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What do you think?

Discussion in 'My 4WD' started by Zamunda, Jul 17, 2017.

  1. Zamunda

    Zamunda Member

    Being relatively new to Aus, I was itching to get back into touring again (did a lot of it back in Africa). Wanted to start seeing this wonderful country, our new home. But, my biggest constraint was my budget. It was worse than a shoestring.

    Having owned several Toyota 4x4s in the past, ideally I wanted a diesel 80 Series. So after months of on-line researching I came across the 80 I eventually bought. It was very well looked after, 290kms on the clock and heaps of accessories. Most of these fitted in the last three to four years (as per the receipts). The list is:

    -bull bar with winch.
    -2" Dobinson suspension lift kit (with 4" travel I was told).
    -33" All terrian off road tyres. About 50% tread left. (I kept these as spare and fitted more off road biased MTs.)
    -Rear air bags.
    -Roof rack.
    -Canvas seat covers.
    -Snorkle.
    -Dual battery system with Redarc battery manager. Deep cycle second battery.
    -Waeco 11l console fridge installed between the two front seats.
    -85l food grade water bladder.
    -Rear storage drawer system with the wings and fridge slide.
    -LED light bar.
    -iCom UHF radio.
    -Diff breathers.

    The previous owner was a farmer with his own workshop and being a mechanic, all maintenance was done by him as he does with all his other vehicles and farming machinary. Must say, I was quite impressed with his workshop. His reason for selling was the purchase of a brand new 79 dual cab and a Hilux.

    The 80 had not done much serious off roading. It had mostly been used to tow his boat.

    The asking price was 8k. Which was well within my meager buget. The only down side was, it was a petrol and not a diesel. Despite this (and friends' advice against buying a petrol), my wife and I decided to go for it. Our thought process was, this was going to be purely for touring and would stay parked at other times as we have a daily runner. we figured the saving we had from paying for similar condition (and equally equipped) diesel 80, we could use this money to pay for the petrol bills during our trips. Which in kilometer terms worked out to be a considerable amount before the savings were used up.

    The left over funds from my budget I used to bolt on a few more accessories. Mostly DIY work.

    I still get people telling me that it was a big mistake to buy a petrol. However, I am quite convinced my rational was correct. What do you guys think?

    [​IMG]

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    Last edited: Jul 17, 2017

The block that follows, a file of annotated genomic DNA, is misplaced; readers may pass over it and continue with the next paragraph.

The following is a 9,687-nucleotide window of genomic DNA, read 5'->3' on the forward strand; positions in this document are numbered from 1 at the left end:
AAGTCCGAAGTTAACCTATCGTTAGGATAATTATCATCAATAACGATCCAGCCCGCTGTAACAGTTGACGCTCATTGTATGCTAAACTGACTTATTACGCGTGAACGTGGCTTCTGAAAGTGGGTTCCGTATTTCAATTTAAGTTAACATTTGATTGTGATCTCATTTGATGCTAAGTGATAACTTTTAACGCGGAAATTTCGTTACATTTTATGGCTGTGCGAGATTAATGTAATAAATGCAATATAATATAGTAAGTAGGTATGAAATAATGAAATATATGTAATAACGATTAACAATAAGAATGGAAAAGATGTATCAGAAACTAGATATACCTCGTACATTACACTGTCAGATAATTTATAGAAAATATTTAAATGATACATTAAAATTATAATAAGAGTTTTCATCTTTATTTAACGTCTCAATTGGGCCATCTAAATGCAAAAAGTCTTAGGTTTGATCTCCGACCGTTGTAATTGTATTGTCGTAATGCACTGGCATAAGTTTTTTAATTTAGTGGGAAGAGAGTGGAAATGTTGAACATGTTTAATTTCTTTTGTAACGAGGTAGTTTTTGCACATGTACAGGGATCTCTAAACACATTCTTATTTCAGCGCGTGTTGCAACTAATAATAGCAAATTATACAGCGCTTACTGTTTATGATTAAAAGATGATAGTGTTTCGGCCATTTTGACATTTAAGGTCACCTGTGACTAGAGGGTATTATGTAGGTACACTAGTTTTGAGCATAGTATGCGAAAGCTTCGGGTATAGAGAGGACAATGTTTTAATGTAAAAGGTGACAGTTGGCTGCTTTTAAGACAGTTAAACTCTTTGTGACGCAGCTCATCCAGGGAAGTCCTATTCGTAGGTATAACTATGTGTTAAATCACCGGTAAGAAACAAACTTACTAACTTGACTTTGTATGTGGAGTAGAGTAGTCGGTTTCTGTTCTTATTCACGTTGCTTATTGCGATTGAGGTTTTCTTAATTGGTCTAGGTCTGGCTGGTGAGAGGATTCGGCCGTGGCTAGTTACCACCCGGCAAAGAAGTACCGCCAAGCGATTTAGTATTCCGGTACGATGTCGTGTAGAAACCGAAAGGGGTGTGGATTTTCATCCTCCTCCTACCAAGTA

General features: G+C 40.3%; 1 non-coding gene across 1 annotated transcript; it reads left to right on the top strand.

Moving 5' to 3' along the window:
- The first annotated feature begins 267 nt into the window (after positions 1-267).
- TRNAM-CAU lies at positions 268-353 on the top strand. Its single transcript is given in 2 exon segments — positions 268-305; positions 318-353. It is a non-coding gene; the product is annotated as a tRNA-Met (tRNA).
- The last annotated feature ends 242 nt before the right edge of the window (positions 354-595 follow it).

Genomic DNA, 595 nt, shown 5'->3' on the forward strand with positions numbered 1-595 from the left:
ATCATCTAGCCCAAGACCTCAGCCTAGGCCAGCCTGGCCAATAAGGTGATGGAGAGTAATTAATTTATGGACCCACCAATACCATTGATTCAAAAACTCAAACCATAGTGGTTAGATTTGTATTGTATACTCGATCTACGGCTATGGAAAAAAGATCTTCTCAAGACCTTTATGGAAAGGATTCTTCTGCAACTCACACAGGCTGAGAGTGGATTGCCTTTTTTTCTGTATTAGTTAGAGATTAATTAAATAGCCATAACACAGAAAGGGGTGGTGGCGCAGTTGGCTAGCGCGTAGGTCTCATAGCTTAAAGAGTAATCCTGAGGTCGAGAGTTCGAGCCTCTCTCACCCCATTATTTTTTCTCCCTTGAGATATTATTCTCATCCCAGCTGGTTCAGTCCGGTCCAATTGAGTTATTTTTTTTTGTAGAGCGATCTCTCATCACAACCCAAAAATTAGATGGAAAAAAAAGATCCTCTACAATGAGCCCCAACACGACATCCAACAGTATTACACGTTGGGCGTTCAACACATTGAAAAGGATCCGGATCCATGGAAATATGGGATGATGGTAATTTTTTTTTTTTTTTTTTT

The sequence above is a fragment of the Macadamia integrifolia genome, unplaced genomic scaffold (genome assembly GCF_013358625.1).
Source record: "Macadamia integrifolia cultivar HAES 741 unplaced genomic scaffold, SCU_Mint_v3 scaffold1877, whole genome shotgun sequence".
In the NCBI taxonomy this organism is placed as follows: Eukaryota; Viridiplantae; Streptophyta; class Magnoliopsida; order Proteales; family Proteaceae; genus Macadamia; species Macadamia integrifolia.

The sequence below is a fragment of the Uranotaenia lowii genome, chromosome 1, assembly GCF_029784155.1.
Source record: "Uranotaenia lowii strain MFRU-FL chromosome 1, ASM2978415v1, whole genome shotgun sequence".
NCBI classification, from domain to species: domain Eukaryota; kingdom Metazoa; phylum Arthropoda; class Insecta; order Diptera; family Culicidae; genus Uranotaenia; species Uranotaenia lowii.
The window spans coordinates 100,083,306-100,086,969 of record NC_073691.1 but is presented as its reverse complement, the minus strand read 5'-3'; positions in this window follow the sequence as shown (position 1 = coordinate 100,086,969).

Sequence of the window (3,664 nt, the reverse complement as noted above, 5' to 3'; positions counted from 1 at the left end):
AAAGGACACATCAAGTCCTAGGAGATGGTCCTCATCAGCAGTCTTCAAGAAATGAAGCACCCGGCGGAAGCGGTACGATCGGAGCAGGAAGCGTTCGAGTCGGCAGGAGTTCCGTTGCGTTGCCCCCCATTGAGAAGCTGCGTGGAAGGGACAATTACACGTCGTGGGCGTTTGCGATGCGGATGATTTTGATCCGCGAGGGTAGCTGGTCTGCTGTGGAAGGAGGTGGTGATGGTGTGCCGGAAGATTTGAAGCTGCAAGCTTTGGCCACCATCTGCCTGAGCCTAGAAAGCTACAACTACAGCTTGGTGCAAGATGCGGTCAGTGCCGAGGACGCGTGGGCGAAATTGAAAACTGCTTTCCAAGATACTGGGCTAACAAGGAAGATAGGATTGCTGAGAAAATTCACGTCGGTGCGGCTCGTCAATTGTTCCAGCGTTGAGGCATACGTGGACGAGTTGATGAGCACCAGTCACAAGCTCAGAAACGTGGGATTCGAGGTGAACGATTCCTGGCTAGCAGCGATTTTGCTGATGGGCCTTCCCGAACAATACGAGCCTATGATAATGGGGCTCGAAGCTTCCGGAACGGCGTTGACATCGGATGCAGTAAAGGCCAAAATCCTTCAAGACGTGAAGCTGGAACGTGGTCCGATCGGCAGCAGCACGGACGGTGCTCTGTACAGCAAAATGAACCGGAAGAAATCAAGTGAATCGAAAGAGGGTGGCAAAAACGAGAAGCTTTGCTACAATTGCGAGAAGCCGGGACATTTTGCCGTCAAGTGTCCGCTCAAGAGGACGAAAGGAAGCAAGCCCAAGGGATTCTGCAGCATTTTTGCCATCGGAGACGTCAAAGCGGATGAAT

oldlux likes this.
  2. 80lover96gxl

    80lover96gxl Moderator

    Iv owned a 96 petrol 80 now for nearly 14 yrs and have to say its been the most reliable truck iv had to date. Sure they are fairly thirsty beasts but if driven sensibly you can still get 18-20 lp 100km no worries.

    A good mod to do is to replace the rear 45 ltr sub tank with the 90ltr out of a prado .This will increase your touring range to around 900km's which isnt bad for a big thirsty petrol 4wd. Also carrying a couple of spare jerry's as back up is always advisable if going remote in a petrol 4b so account for that when loading up for trips.

    One benifit of petrol 4wd's are reduced service costs which is also a decent saving in itself over 12 mths, add that up over 5yrs and thats a considerable amount of $ for fuel aswell.

    Iv put mine thru bonnet deep water crossings in the high country and it never missed a beat, only had a snorkel and a bit of grease around the dizzy and no issues.

    Dont be to turned off by the petrol haters. Just realize they do chew the juice if driven in anger but overall not to bad.
     
  3. Zamunda

    Zamunda Member



    Thanks for that @80lover96gxl Can the Prado tank be fitted without taking up the underside factory spare wheel space?

    Since most of the trips it will be me and the wife, I try to be self sufficient as possible. So I like to carry two spare wheels. Within in my budget constraints I could only afford the single spare wheel swing arm at the back. A complete rear bar with twin swing arms is out of my reach at this point. So the second wheel goes underneath.
    [​IMG]
     
  4. Tink

    Tink Well-Known Member

    Gees that highlift must seriously compromise your rear departure angle? Or is it just the camera angle?
    Tink
     
  5. Zamunda

    Zamunda Member

    that's camera angle. The jack base is at a higher level than the rear tow point. Ideally I should have the jack on the roof rack side. I have the brackets. But due to a old wrist injury that keeps coming back, mounting at the back is a lot easier for me.
     
  6. Tink

    Tink Well-Known Member

    Ah, OK, thought it may be the angle. Know all about wrists, currently recovering from my 3rd operation. This one had better bloodywell fix it!
    Tink
     
    Zamunda likes this.
  7. Zamunda

    Zamunda Member

    I hate it too mate. Doc tells me I don't need suregery at this point, rather put less stress and manage it. Easier said than done though :)
     
  8. 2002GU3

    2002GU3 Active Member

    G'day mate, I wouldn't be to worried about what others think of YOUR rig, at the end of the day it's YOUR rig, and as long as YOUR happy with it that's all that matters. The only thing that is an absolute necessity for exploring Australia, is a sense of adventure !
     
    80lover96gxl and Zamunda like this.

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